Messenger Archives - March 2006
by Grant Cogswell
The month kicked off with the ascension of the Seahawks to previously unknown heights, and all of a sudden everyone was a Hawks fan. The city took on the disquieting enforced positivity of a family in denial, bullied into pretend happiness.
On the Stranger's blog (which seems these days to be absorbing too much of the paper issue's verve and inventiveness: more than once recently the main feature story has been a shaggy-dog joke, as disposable as the Weekly's dependable and tedious logorrhea) Books editor Christopher Frizzelle called doubters of the cult of sports fandom a bunch of gloomy party-poopers, or something, and urged the whole city to celebrate, as if no one else was doing so, something about as related to our civic virtue or even locale as the weather on Saturn.
Weirdly, and like no one in my family, I was born without the sports-watching gene. I also don't play cards or pool or shuffleboard or Yahtzee. I find hockey oddly hypnotic but dull and basketball interesting mostly because of the degree to which it resembles ballet. This allows me to see pro sports without even the old loyalties jaundiced by salaries, corporatization, strikes and scandals that nudge a lot of fans toward what they at heart must know: The whole thing is an elaborate con.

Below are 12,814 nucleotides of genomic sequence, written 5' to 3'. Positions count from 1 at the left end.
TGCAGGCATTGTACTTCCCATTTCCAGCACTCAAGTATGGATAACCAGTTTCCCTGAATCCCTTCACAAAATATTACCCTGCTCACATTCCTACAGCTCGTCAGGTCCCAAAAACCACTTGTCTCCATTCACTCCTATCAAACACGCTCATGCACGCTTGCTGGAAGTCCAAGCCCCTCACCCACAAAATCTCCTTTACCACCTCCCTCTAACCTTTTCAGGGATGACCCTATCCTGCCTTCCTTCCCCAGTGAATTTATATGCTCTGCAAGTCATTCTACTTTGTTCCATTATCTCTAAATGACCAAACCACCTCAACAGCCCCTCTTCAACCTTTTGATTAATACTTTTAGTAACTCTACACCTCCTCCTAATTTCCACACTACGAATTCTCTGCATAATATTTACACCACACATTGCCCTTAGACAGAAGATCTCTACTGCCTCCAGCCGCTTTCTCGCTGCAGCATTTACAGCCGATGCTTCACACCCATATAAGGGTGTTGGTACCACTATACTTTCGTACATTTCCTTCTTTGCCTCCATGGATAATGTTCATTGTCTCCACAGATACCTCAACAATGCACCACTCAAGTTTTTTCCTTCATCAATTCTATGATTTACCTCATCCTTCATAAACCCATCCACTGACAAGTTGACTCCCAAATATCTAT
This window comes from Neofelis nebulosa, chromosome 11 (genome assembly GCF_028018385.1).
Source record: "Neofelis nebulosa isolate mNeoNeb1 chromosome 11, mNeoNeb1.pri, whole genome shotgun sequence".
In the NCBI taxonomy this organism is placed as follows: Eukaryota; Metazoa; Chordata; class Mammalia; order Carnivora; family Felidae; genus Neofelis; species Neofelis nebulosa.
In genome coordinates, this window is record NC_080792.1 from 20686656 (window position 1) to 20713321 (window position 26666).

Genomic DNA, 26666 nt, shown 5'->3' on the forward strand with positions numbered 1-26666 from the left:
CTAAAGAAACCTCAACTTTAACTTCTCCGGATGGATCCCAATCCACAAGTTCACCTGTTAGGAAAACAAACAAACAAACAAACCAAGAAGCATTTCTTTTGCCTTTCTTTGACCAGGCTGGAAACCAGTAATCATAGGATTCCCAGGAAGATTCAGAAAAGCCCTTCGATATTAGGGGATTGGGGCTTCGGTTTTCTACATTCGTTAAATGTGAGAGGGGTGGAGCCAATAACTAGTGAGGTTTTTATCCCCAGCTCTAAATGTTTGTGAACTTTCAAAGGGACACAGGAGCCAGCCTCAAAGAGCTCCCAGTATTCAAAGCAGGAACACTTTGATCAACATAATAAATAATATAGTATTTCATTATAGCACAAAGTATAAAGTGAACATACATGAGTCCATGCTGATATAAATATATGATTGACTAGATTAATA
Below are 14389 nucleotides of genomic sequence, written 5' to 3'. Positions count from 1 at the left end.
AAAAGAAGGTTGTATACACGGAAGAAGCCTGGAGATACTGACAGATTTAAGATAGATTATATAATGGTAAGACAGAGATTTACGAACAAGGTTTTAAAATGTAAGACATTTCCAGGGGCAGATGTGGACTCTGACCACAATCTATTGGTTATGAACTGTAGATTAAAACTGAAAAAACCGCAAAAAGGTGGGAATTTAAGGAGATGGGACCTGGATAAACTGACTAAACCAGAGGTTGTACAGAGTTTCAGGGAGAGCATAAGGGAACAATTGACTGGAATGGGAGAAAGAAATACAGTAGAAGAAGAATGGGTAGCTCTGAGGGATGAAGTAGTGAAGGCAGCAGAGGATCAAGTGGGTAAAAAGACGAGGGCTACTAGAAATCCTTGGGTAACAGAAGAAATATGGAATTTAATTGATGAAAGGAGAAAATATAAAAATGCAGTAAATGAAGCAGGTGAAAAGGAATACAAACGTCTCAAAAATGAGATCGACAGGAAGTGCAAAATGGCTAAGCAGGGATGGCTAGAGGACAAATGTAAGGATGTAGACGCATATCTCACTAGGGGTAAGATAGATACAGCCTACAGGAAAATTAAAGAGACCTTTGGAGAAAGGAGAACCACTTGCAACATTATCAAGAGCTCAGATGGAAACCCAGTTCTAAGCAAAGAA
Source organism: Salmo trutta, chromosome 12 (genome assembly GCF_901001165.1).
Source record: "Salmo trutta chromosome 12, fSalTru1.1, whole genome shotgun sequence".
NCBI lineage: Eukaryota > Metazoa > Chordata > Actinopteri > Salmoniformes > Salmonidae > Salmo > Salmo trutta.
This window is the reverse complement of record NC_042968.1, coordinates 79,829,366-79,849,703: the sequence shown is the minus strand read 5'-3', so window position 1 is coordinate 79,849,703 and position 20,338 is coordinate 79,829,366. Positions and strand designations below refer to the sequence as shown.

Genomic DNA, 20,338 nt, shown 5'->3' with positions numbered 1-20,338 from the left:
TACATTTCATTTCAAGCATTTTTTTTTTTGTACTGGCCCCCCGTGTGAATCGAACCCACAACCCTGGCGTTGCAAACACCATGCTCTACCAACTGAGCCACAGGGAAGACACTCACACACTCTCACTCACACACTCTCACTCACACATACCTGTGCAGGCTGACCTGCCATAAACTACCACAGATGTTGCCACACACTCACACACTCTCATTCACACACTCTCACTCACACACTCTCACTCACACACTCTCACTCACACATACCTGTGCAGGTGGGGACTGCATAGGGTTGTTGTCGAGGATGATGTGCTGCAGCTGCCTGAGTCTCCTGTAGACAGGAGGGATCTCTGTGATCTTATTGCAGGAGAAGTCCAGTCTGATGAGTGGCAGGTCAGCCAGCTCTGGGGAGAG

The long-term Seahawks fans are victims of an illusion. This statement will no doubt be seen as classist by those who regard a person living beyond their means in the suburbs, driving a large new vehicle and watching TV in their spare time as working class, while someone with the same education living in the city on the same income in a small apartment, who maybe just drinks beer with friends for fun is, I don't know, metrosexual.
Nevertheless, I lived above a sports bar in Pioneer Square two years ago and heard every conversation held by half the attendees at both our southerly sports franchises (and received death threats from these douchebags on a daily basis for a while when I was running the campaign against the public financing of their stadiums) and am ready to report the results of my research: These people are mostly the kind of ignorant suburban boneheads city dwellers came here to escape from.